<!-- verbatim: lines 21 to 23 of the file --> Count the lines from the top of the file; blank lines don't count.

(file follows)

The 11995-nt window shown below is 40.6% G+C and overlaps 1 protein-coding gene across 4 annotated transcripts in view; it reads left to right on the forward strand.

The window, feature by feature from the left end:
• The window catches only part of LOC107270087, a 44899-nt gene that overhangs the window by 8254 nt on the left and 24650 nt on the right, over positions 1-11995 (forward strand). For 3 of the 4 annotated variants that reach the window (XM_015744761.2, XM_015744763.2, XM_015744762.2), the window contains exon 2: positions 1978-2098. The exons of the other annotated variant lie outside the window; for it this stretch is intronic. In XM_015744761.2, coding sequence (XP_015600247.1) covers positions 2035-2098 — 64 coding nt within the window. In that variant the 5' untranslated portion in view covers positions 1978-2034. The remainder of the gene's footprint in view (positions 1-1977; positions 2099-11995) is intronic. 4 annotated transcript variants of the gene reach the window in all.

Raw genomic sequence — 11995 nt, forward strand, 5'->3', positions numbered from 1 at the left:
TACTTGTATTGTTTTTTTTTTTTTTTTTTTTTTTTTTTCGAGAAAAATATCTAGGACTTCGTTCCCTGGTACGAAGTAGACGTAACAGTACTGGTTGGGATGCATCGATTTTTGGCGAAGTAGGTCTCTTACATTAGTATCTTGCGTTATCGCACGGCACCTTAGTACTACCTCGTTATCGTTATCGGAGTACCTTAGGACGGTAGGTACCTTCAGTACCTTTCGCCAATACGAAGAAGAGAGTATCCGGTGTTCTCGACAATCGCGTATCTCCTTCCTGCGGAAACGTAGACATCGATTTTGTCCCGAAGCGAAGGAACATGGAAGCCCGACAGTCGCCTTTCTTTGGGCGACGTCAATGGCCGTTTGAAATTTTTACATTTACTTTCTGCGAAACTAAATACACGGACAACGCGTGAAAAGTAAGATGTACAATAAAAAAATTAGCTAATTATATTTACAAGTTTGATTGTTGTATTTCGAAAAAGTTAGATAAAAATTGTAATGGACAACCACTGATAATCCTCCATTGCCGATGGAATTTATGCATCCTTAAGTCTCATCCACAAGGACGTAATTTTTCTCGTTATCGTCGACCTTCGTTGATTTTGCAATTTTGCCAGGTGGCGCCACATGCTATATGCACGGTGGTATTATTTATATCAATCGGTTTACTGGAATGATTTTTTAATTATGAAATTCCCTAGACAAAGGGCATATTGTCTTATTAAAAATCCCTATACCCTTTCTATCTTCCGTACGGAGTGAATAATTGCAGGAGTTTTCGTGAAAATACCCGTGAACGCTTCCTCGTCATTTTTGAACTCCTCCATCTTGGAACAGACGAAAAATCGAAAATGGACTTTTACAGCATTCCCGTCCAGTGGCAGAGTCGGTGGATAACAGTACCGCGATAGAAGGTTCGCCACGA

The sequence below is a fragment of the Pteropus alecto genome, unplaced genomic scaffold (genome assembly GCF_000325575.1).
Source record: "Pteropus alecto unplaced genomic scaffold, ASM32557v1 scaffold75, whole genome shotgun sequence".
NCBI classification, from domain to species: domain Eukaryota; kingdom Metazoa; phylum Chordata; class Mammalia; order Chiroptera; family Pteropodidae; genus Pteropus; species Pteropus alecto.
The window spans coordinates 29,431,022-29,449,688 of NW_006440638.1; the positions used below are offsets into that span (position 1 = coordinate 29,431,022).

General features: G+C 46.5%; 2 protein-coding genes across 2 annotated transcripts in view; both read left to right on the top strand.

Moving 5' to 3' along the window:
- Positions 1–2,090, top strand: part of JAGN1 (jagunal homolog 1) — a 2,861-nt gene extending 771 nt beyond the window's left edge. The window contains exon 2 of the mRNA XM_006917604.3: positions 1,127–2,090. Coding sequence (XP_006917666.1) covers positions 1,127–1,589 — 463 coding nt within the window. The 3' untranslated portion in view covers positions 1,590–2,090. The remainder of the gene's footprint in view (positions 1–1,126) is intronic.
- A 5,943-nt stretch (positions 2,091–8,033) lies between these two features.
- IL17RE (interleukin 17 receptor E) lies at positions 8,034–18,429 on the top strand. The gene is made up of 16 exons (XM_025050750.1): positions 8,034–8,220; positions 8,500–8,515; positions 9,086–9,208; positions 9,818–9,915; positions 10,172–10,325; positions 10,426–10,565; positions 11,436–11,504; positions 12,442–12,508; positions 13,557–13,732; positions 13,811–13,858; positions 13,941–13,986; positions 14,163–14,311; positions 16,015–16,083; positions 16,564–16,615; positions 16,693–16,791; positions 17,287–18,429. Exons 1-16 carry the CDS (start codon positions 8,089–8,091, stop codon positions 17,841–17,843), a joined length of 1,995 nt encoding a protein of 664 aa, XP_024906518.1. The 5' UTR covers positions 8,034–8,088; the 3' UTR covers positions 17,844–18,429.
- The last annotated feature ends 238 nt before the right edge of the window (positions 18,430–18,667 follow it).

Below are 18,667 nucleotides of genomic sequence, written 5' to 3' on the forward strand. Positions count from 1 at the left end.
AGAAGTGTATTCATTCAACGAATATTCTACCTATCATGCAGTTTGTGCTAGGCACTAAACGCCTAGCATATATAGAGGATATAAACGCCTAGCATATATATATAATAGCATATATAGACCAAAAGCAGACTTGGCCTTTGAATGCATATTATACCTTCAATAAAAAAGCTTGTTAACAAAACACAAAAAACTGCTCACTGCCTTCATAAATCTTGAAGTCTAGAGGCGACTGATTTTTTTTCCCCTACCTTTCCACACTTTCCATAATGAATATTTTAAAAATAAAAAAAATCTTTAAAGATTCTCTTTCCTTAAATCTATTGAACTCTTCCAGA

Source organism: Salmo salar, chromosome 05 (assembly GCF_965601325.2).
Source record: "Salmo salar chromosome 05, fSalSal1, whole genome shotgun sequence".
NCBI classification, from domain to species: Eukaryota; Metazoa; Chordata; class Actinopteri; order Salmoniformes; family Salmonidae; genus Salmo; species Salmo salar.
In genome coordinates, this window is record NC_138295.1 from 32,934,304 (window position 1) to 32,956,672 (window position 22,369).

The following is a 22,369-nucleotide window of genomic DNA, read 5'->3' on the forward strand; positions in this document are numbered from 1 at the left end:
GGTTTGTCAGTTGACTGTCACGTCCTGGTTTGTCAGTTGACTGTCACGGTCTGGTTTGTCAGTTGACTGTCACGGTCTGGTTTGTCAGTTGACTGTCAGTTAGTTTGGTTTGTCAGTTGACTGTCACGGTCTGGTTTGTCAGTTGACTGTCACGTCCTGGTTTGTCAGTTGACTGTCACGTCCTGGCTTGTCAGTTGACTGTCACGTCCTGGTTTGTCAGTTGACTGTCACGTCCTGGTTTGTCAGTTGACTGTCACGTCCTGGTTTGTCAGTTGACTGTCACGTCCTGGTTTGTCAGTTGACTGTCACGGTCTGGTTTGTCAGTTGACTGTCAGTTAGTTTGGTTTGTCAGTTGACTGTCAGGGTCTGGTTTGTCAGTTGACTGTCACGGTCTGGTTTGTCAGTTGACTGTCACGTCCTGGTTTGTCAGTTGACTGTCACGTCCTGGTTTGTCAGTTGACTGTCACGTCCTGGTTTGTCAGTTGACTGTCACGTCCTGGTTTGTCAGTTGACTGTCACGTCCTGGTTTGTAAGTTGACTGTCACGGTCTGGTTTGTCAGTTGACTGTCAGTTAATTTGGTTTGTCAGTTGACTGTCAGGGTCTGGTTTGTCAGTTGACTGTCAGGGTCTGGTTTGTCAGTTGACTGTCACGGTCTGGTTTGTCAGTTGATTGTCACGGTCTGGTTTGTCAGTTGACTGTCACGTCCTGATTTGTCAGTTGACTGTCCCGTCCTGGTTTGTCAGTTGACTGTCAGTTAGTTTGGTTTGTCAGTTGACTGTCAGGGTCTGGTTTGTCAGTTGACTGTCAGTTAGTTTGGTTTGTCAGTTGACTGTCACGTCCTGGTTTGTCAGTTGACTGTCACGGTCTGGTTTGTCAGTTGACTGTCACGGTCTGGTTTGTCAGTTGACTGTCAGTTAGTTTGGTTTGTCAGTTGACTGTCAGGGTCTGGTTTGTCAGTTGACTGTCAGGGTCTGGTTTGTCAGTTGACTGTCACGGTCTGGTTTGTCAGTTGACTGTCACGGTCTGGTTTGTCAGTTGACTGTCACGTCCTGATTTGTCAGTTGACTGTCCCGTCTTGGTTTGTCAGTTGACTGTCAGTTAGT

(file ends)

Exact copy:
In genome coordinates, this window is record NC_138295.1 from 32,934,304 (window position 1) to 32,956,672 (window position 22,369).

The following is a 22,369-nucleotide window of genomic DNA, read 5'->3' on the forward strand; positions in this document are numbered from 1 at the left end:
GGTTTGTCAGTTGACTGTCACGTCCTGGTTTGTCAGTTGACTGTCACGGTCTGGTTTGTCAGTTGACTGTCACGGTCTGGTTTGTCAGTTGACTGTCAGTTAGTTTGGTTTGTCAGTTGACTGTCACGGTCTGGTTTGTCAGTTGACTGTCACGTCCTGGTTTGTCAGTTGACTGTCACGTCCTGGCTTGTCAGTTGACTGTCACGTCCTGGTTTGTCAGTTGACTGTCACGTCCTGGTTTGTCAGTTGACTGTCACGTCCTGGTTTGTCAGTTGACTGTCACGTCCTGGTTTGTCAGTTGACTGTCACGGTCTGGTTTGTCAGTTGACTGTCAGTTAGTTTGGTTTGTCAGTTGACTGTCAGGGTCTGGTTTGTCAGTTGACTGTCACGGTCTGGTTTGTCAGTTGACTGTCACGTCCTGGTTTGTCAGTTGACTGTCACGTCCTGGTTTGTCAGTTGACTGTCACGTCCTGGTTTGTCAGTTGACTGTCACGTCCTGGTTTGTCAGTTGACTGTCACGTCCTGGTTTGTAAGTTGACTGTCACGGTCTGGTTTGTCAGTTGACTGTCAGTTAATTTGGTTTGTCAGTTGACTGTCAGGGTCTGGTTTGTCAGTTGACTGTCAGGGTCTGGTTTGTCAGTTGACTGTCACGGTCTGGTTTGTCAGTTGATTGTCACGGTCTGGTTTGTCAGTTGACTGTCACGTCCTGATTTGTCAGTTGACTGTCCCGTCCTGGTTTGTCAGTTGACTGTCAGTTAGTTTGGTTTGTCAGTTGACTGTCAGGGTCTGGTTTGTCAGTTGACTGTCAGTTAGTTTGGTTTGTCAGTTGACTGTCACGTCCTGGTTTGTCAGTTGACTGTCACGGTCTGGTTTGTCAGTTGACTGTCACGGTCTGGTTTGTCAGTTGACTGTCAGTTAGTTTGGTTTGTCAGTTGACTGTCAGGGTCTGGTTTGTCAGTTGACTGTCAGGGTCTGGTTTGTCAGTTGACTGTCACGGTCTGGTTTGTCAGTTGACTGTCACGGTCTGGTTTGTCAGTTGACTGTCACGTCCTGATTTGTCAGTTGACTGTCCCGTCTTGGTTTGTCAGTTGACTGTCAGTTAGT